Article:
1. re: zin1953

                                    That number is total exports shipped worldwide.

                                    1. re: Robert Lauriston

                                      Yes, Robert, total exports shipped from California worldwide . . . forgive me if I'm wrong, Robert, but I think the EU is a bigger market than Polynesia.

                                      I don't know why we're splitting hairs. If 40.5 million cases of California wine are being exported from the US, isn't it logical to assume that *someone* is drinking it? I have found lots of low-end California wine in the UK. I've found a lot of high-end California wine there and elsewhere within EU. (I haven't looked in Polynesia.)

                                      Whether the high-end stuff actually sells is another story, of course. I've brought back lots of Shafer, Matanzas, Caymus, Dunn, Ridge, Bryant Family, Harlan and other (mostly Cab-based) wines from the EU -- "re-importing" them and selling them to retailers here. But I know that I haven't brought back every single bottle, so I presume some sells there, to Europeans.

                                      1. re: zin1953

                                        Nobody claimed there wasn't lots of California wine in Europe as a whole. butterfly's post below has the detailed breakdown.

                                        1. re: Robert Lauriston

                                          Then, Robert, please (against my better judgement) enlighten me. What exactly do you mean when you write, "Like I said, they have no reason to import Califonia wines except as a novelty."

                                          1. re: zin1953

                                            "They" in the context of the post I was replying to was Spain.

                                            1. re: Robert Lauriston

                                              OK, I'm not doing this anymore. You can find Montelena, Ridge and others in Madrid.

                                        2. re: zin1953

                                          hello, thank you for the fascinating details of the trade. If I'm interpreting correctly, the exporters to the EU speculate on a big enough margin to cover large lot purchases, transport, and storage, and if the stuff sits unsold long enough, you're able to outbid the distributors over there. Is the transport (cleverly arranged I'm sure--I got a deal on Italian stuff declared as olive oil) across the Atlantic to eastern U.S. ports significantly higher than trans-U.S. from CA to the east coast(or not)? cheers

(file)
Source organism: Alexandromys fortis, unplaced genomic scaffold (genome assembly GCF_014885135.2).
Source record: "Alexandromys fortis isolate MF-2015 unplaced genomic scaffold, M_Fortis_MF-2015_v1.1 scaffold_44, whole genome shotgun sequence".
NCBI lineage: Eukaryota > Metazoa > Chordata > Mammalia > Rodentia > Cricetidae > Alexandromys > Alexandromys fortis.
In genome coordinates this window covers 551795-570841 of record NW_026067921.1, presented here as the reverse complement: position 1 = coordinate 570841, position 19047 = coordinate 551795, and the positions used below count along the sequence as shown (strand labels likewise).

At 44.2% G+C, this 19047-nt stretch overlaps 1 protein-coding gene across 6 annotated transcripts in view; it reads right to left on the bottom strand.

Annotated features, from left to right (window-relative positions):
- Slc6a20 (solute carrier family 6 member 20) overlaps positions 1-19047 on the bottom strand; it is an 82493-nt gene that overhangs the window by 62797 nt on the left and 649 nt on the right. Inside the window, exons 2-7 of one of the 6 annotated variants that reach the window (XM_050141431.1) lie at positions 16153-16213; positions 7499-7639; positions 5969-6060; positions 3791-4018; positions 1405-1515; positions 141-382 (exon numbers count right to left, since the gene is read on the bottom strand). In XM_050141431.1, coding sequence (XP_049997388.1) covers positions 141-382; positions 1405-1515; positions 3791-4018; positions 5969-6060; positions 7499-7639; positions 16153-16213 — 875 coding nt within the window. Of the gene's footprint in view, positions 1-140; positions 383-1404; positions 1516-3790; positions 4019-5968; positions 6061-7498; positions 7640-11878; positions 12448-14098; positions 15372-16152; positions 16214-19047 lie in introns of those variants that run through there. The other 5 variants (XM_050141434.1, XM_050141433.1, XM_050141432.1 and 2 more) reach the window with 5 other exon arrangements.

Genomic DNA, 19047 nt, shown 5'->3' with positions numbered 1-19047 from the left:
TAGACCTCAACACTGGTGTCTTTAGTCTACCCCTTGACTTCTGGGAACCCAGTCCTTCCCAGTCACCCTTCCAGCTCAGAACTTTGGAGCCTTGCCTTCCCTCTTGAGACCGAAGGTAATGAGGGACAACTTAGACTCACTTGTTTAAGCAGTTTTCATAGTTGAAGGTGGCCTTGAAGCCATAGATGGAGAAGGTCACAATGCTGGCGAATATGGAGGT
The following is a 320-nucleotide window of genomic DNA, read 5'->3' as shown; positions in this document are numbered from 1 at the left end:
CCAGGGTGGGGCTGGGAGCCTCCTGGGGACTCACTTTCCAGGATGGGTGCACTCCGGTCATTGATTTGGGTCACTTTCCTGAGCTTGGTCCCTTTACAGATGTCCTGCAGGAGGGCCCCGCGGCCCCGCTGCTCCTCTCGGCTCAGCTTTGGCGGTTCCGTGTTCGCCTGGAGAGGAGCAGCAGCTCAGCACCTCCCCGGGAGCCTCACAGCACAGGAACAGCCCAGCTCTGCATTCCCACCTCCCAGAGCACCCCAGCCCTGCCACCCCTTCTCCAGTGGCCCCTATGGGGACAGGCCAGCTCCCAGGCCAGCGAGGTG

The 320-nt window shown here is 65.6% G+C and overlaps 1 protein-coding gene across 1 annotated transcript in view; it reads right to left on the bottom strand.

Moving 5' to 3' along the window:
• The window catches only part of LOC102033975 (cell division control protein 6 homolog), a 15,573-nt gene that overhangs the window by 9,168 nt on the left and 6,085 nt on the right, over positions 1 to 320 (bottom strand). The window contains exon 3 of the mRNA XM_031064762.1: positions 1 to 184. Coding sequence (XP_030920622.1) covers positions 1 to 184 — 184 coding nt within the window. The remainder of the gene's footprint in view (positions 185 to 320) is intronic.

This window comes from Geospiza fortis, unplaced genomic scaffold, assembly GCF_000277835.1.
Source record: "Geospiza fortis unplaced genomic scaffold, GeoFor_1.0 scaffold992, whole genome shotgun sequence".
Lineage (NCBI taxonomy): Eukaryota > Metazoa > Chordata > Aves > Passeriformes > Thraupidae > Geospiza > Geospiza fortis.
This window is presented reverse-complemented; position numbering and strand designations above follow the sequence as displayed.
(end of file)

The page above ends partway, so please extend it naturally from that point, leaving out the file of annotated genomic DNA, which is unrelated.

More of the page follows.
2. re: butterfly

                                    OK, let's not put words in my mouth. I have never said they were WIDELY available, have I?

                                    You said you've never seen them. I said they were there, but "not the biggest to be sure . . . " You are now asking if there is a demand and that they're widely available?

                                    No. I'm not saying that. All I said was that they're there. Period. Not the biggest selection, certainly, but they're there -- throughout the EU.

                                    California wines sell better in the UK than elsewhere in the EU. Generally the low-end wines sell, the high-end wines sell, but are overpriced, and those which don't eventually come back here via the grey market.

                                    The reason the UK leads the EU in sales of California wine is precisely because -- a few Kentish Pinot Noirs aside -- the UK is not a wine producing country. The more wine the EU nation produces, the less California wine (and the more of their own wine) the people of that nation consumes.